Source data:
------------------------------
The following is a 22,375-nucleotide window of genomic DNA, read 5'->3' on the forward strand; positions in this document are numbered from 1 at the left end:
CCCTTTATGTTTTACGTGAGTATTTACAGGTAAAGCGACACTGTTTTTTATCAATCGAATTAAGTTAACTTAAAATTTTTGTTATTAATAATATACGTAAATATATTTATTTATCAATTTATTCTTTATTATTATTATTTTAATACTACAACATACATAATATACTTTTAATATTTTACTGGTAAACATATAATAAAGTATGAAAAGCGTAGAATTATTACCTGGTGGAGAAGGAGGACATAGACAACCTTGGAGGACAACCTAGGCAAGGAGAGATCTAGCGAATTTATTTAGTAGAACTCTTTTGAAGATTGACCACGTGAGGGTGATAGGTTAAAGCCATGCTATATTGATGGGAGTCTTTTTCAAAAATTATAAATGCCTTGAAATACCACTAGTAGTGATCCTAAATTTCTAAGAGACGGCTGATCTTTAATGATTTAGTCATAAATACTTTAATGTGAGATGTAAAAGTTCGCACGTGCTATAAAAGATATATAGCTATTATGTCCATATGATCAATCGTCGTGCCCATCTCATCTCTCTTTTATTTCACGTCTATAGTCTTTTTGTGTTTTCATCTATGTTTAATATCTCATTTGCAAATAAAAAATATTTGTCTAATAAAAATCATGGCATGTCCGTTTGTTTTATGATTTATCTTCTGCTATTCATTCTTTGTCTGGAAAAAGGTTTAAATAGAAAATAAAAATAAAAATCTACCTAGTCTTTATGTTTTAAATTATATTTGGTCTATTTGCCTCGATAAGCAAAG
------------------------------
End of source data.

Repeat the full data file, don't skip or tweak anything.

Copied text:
The following is a 22,375-nucleotide window of genomic DNA, read 5'->3' on the forward strand; positions in this document are numbered from 1 at the left end:
CCCTTTATGTTTTACGTGAGTATTTACAGGTAAAGCGACACTGTTTTTTATCAATCGAATTAAGTTAACTTAAAATTTTTGTTATTAATAATATACGTAAATATATTTATTTATCAATTTATTCTTTATTATTATTATTTTAATACTACAACATACATAATATACTTTTAATATTTTACTGGTAAACATATAATAAAGTATGAAAAGCGTAGAATTATTACCTGGTGGAGAAGGAGGACATAGACAACCTTGGAGGACAACCTAGGCAAGGAGAGATCTAGCGAATTTATTTAGTAGAACTCTTTTGAAGATTGACCACGTGAGGGTGATAGGTTAAAGCCATGCTATATTGATGGGAGTCTTTTTCAAAAATTATAAATGCCTTGAAATACCACTAGTAGTGATCCTAAATTTCTAAGAGACGGCTGATCTTTAATGATTTAGTCATAAATACTTTAATGTGAGATGTAAAAGTTCGCACGTGCTATAAAAGATATATAGCTATTATGTCCATATGATCAATCGTCGTGCCCATCTCATCTCTCTTTTATTTCACGTCTATAGTCTTTTTGTGTTTTCATCTATGTTTAATATCTCATTTGCAAATAAAAAATATTTGTCTAATAAAAATCATGGCATGTCCGTTTGTTTTATGATTTATCTTCTGCTATTCATTCTTTGTCTGGAAAAAGGTTTAAATAGAAAATAAAAATAAAAATCTACCTAGTCTTTATGTTTTAAATTATATTTGGTCTATTTGCCTCGATAAGCAAAG